language not mentioning multiplication could be proven from the relevant

Peano axioms.

G¨del™s Incompleteness Theorem showed the positive progress was mis-

o

leading, and that in fact the goal of Hilbert™s Program could never be accom-

plished. A special case of G¨del™s theorem can be stated as follows:

o

Theorem (G¨del™s Incompleteness Theorem for pa) Peano Arithmetic is not

o G¨del™s Incompleteness

o

Theorem

formally complete.

The proof of this theorem, which we will describe below, shows that the

result applies far more broadly than just to Peano™s axiomatization, or just to

the particular formal system F . In fact, it shows that no reasonable extension

of either of these will give you a formally complete theory of arithmetic, in a

sense of “reasonable” that can be made precise.

We™ll try to give you a general idea how the proof goes. A key insight idea of proof

is that any system of symbols can be represented in a coding scheme like

Morse code, where a sequence of dots and dashes, or equivalently, 0™s and 1™s,

is used to represent any individual symbol of the system. With a carefully

designed coding system, any string of symbols can be represented by a string coding system

of 0™s and 1™s. But we can think of such a sequence as denoting a number in

binary notation. Hence, we can use natural numbers to code strings of our

basic symbols. The ¬rst thing G¨del established was that all of the important

o

syntactic notions of ¬rst-order logic can be represented in the language of representability

Peano arithmetic. For example, the following predicates are representable:

n is the code of a w¬,

n is the code of a sentence,

n is the code of an axiom of Peano arithmetic,

n and m are codes of sentences, the second of which follows from the

¬rst by an application of § Elim,

n is the code of a proof in F ,

n is the code of a proof of the sentence whose code is m.

When we say these predicates are representable in Peano arithmetic, we

mean something fairly strong: that the axioms and rules of proof allow us to

Section 19.8

554 / Completeness and Incompleteness

prove all and only the true instances of these predicates. So if p is a proof of

S and n and m are their codes, then the formal version of the last sentence

on our list would actually be a ¬rst-order consequence of the Peano axioms.

A lot of careful work has to be done to show that these notions are rep-

resentable in Peano arithmetic, work that is very similar to what you have

to do to implement a system like F on a computer. (Perhaps G¨del was the

o

world™s ¬rst real hacker.) But it is possible, and fairly routine once you get

the hang of it.

G¨del™s second key insight was that it is possible to get sentences that

o

express facts about themselves, relative to the coding scheme. This is known

as the Diagonal Lemma. This lemma states that for any w¬ P(x) with a single

Diagonal Lemma

free variable, it is possible to ¬nd a number n that codes the sentence P(n)

asserting that n satis¬es P(x). In other words, P(n) can be thought of as

asserting

This sentence has the property expressed by P.

Depending on what property P expresses, some of these will be true and some

false. For example, the formal versions of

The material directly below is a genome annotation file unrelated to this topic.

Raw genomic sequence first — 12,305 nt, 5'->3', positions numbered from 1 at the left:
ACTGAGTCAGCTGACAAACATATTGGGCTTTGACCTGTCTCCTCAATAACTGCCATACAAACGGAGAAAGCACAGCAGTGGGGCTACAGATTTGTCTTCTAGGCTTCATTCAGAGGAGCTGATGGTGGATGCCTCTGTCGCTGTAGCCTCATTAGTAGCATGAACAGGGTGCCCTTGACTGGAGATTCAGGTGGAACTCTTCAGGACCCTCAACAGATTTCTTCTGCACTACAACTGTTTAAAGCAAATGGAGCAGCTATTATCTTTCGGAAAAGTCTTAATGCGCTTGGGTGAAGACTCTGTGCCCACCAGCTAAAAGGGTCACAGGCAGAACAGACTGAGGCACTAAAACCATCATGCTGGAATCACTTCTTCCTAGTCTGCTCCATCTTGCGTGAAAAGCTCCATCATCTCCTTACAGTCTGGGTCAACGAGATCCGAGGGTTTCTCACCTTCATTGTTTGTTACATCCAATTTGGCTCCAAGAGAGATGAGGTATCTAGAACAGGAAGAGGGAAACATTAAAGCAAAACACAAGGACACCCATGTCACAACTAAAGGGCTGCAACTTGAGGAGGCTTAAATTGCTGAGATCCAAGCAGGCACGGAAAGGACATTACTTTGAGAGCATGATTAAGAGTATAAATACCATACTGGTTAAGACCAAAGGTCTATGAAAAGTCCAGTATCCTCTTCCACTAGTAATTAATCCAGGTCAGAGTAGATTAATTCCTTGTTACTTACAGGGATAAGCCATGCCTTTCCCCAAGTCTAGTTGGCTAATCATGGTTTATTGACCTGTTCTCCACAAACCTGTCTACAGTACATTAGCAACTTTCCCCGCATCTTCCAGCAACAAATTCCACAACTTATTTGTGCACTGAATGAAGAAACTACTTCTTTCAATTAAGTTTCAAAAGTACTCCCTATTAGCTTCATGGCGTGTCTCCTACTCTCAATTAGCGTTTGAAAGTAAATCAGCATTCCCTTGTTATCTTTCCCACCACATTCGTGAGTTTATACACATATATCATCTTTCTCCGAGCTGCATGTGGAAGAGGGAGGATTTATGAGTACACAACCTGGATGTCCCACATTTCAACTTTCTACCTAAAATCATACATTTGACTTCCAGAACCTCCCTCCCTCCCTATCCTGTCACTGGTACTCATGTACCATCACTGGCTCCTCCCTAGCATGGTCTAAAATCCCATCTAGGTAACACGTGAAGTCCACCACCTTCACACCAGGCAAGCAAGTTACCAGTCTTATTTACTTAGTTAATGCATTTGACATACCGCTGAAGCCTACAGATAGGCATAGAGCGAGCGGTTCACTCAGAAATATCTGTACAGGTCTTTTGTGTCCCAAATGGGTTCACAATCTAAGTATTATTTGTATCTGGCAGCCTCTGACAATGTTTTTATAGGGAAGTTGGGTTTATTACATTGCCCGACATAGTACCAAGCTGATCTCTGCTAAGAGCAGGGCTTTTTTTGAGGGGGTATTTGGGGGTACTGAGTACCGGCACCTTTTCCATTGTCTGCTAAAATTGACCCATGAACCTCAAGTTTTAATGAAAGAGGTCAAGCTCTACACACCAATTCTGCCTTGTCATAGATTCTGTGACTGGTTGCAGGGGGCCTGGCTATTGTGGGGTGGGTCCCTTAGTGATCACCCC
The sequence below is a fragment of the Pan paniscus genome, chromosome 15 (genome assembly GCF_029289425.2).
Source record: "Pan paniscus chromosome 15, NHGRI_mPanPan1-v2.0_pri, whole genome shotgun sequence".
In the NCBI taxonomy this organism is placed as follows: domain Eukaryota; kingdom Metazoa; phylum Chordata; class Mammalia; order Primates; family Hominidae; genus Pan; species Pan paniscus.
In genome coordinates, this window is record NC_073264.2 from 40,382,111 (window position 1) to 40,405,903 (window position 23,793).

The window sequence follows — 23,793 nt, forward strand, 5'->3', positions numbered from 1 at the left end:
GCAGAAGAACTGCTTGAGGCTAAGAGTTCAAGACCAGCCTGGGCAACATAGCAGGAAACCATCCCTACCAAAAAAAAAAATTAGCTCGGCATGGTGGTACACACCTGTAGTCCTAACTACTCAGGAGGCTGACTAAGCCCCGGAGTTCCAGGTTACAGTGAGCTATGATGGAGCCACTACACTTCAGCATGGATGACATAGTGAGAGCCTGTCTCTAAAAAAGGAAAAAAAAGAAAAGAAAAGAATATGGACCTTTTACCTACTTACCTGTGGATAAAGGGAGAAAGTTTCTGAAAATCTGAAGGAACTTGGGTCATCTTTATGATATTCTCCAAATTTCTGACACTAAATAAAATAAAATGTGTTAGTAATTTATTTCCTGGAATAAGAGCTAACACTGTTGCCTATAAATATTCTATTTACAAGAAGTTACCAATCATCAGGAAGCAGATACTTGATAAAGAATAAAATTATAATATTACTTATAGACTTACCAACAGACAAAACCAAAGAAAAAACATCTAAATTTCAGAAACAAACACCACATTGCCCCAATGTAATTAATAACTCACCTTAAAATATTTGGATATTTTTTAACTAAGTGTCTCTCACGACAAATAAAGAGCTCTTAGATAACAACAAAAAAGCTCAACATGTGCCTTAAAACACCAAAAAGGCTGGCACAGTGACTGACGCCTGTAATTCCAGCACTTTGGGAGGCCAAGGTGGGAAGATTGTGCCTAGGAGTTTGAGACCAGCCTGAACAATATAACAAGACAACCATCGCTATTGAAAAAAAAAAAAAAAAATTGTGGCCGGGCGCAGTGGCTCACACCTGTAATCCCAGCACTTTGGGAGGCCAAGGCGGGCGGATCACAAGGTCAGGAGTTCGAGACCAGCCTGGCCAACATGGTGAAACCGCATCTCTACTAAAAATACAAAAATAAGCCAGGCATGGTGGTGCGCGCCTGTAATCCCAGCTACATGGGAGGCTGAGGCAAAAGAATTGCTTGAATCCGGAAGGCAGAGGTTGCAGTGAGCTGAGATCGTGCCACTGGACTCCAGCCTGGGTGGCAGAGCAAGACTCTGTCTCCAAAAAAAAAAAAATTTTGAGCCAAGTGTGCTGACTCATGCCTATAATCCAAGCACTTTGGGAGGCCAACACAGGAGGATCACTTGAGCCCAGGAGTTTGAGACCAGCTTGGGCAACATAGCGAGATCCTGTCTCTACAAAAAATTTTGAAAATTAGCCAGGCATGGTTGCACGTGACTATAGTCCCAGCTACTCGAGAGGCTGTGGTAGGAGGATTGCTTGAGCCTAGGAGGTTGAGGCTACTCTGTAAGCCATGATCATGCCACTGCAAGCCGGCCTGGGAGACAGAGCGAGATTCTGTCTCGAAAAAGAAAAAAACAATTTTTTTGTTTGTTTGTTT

This sentence is a well-formed formula

and

This sentence has no free variables

are true, while the formal versions of

This sentence is a proof

and

This sentence is an axiom of Peano arithmetic

are false.

Now consider the formal version of the following sentence, whose existence

the Diagonal Lemma guarantees:

This sentence is not provable from the axioms of Peano arithmetic.

This sentence (the one above, not this one) is called G, after G¨del. Let™s show

o

the G¨del sentence G

o

that G is true but not provable in pa.

Proof: To show that G is true, we give an indirect proof. Suppose G

is not true. Then given what it claims, it must be provable in pa. But

since the axioms of pa are true and F is sound, anything provable

Chapter 19

The Godel Incompleteness Theorem / 555

¨

from pa must be true. So G is true. This contradicts our assumption,

namely that G was not true. So G is indeed true.

Let us now show that G is not provable in pa. We have already shown

that G is true. But then, given what it claims, G is not provable.

G¨del™s Incompleteness Theorem follows immediately from this. We have

o

found a true sentence in the language of Peano arithmetic that is not provable

from the Peano axioms. What™s more, the negation of this sentence cannot be

provable, again because the provable consequences of the Peano axioms are

all true. So Peano arithmetic is not formally complete.

Of course there is nothing particularly sacred about the Peano axioms. applying theorem to

other theories

Having found a true but unprovable sentence G, we could always add it, or

something that would allow us to prove it, as a new axiom. The problem is

that these attempts to strengthen our axioms don™t escape G¨del™s argument,

o

since the argument does not depend on the weakness of Peano arithmetic, but

on its strength. As long as the axioms of the extended system T are true, and

the predicate

n encodes an axiom of T

is representable in T , G¨del™s whole argument can be repeated, generating

o

yet another true sentence that is unprovable in the extended system.

G¨del™s incompleteness result is one of the most important theorems in

o

logic, one whose consequences are still being explored today. We urge the in-

terested reader to explore it further. Detailed proofs of G¨del™s theorem can be

o

found in many advanced textbooks in logic, including Smullyan™s G¨del™s In-

o

completeness Theorems, Enderton™s Mathematical Introduction to Logic, and

Boolos and Je¬rey™s Computability and Logic.